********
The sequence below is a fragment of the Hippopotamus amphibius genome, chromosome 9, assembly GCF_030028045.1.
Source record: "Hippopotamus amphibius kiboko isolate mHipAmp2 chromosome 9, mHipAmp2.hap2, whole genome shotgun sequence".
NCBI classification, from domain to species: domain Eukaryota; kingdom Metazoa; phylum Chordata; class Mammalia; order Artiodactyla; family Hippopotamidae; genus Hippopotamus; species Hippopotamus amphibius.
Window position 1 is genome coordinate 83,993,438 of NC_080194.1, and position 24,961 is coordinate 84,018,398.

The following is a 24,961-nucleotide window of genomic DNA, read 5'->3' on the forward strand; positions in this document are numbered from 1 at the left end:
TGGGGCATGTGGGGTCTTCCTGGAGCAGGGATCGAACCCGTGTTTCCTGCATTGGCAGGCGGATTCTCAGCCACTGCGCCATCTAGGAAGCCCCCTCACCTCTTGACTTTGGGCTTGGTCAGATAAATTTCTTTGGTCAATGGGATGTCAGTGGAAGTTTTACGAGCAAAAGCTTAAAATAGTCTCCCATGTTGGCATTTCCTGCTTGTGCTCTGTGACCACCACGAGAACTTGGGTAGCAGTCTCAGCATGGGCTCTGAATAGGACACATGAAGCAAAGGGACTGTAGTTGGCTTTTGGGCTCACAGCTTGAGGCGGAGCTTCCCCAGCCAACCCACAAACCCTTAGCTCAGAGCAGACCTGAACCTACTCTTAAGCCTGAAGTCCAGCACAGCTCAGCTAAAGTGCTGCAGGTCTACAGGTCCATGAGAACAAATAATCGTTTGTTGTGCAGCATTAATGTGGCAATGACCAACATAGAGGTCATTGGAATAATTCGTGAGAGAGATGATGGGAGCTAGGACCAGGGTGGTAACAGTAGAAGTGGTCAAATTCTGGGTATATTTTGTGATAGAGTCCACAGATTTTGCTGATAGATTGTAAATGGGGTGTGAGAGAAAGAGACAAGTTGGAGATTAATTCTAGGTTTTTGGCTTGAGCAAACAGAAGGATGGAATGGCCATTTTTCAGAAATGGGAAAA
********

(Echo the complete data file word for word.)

The sequence below is a fragment of the Hippopotamus amphibius genome, chromosome 9, assembly GCF_030028045.1.
Source record: "Hippopotamus amphibius kiboko isolate mHipAmp2 chromosome 9, mHipAmp2.hap2, whole genome shotgun sequence".
NCBI classification, from domain to species: domain Eukaryota; kingdom Metazoa; phylum Chordata; class Mammalia; order Artiodactyla; family Hippopotamidae; genus Hippopotamus; species Hippopotamus amphibius.
Window position 1 is genome coordinate 83,993,438 of NC_080194.1, and position 24,961 is coordinate 84,018,398.

The following is a 24,961-nucleotide window of genomic DNA, read 5'->3' on the forward strand; positions in this document are numbered from 1 at the left end:
TGGGGCATGTGGGGTCTTCCTGGAGCAGGGATCGAACCCGTGTTTCCTGCATTGGCAGGCGGATTCTCAGCCACTGCGCCATCTAGGAAGCCCCCTCACCTCTTGACTTTGGGCTTGGTCAGATAAATTTCTTTGGTCAATGGGATGTCAGTGGAAGTTTTACGAGCAAAAGCTTAAAATAGTCTCCCATGTTGGCATTTCCTGCTTGTGCTCTGTGACCACCACGAGAACTTGGGTAGCAGTCTCAGCATGGGCTCTGAATAGGACACATGAAGCAAAGGGACTGTAGTTGGCTTTTGGGCTCACAGCTTGAGGCGGAGCTTCCCCAGCCAACCCACAAACCCTTAGCTCAGAGCAGACCTGAACCTACTCTTAAGCCTGAAGTCCAGCACAGCTCAGCTAAAGTGCTGCAGGTCTACAGGTCCATGAGAACAAATAATCGTTTGTTGTGCAGCATTAATGTGGCAATGACCAACATAGAGGTCATTGGAATAATTCGTGAGAGAGATGATGGGAGCTAGGACCAGGGTGGTAACAGTAGAAGTGGTCAAATTCTGGGTATATTTTGTGATAGAGTCCACAGATTTTGCTGATAGATTGTAAATGGGGTGTGAGAGAAAGAGACAAGTTGGAGATTAATTCTAGGTTTTTGGCTTGAGCAAACAGAAGGATGGAATGGCCATTTTTCAGAAATGGGAAAA